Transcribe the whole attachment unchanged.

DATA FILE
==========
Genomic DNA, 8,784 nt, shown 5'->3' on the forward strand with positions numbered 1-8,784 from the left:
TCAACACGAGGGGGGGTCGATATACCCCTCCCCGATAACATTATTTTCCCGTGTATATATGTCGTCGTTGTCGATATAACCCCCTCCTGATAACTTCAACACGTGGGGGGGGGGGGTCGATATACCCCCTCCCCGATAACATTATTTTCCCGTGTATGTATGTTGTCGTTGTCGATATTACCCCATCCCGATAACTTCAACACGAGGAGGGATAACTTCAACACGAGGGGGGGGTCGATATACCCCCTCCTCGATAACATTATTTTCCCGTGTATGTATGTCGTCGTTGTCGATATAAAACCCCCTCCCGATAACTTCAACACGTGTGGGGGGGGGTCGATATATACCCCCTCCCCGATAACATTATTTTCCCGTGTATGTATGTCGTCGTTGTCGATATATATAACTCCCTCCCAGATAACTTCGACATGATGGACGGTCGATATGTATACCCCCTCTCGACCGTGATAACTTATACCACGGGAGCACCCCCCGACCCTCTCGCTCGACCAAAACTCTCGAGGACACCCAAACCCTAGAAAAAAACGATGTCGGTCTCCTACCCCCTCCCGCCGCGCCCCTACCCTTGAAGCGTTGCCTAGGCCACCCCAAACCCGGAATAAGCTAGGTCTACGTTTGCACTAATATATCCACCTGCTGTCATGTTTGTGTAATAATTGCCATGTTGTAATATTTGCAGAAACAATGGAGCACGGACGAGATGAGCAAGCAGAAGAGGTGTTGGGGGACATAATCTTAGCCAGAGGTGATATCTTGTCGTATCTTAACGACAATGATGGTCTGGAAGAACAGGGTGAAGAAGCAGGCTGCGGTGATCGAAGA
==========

Genomic DNA, 8,784 nt, shown 5'->3' on the forward strand with positions numbered 1-8,784 from the left:
TCAACACGAGGGGGGGTCGATATACCCCTCCCCGATAACATTATTTTCCCGTGTATATATGTCGTCGTTGTCGATATAACCCCCTCCTGATAACTTCAACACGTGGGGGGGGGGGGTCGATATACCCCCTCCCCGATAACATTATTTTCCCGTGTATGTATGTTGTCGTTGTCGATATTACCCCATCCCGATAACTTCAACACGAGGAGGGATAACTTCAACACGAGGGGGGGGTCGATATACCCCCTCCTCGATAACATTATTTTCCCGTGTATGTATGTCGTCGTTGTCGATATAAAACCCCCTCCCGATAACTTCAACACGTGTGGGGGGGGGTCGATATATACCCCCTCCCCGATAACATTATTTTCCCGTGTATGTATGTCGTCGTTGTCGATATATATAACTCCCTCCCAGATAACTTCGACATGATGGACGGTCGATATGTATACCCCCTCTCGACCGTGATAACTTATACCACGGGAGCACCCCCCGACCCTCTCGCTCGACCAAAACTCTCGAGGACACCCAAACCCTAGAAAAAAACGATGTCGGTCTCCTACCCCCTCCCGCCGCGCCCCTACCCTTGAAGCGTTGCCTAGGCCACCCCAAACCCGGAATAAGCTAGGTCTACGTTTGCACTAATATATCCACCTGCTGTCATGTTTGTGTAATAATTGCCATGTTGTAATATTTGCAGAAACAATGGAGCACGGACGAGATGAGCAAGCAGAAGAGGTGTTGGGGGACATAATCTTAGCCAGAGGTGATATCTTGTCGTATCTTAACGACAATGATGGTCTGGAAGAACAGGGTGAAGAAGCAGGCTGCGGTGATCGAAGA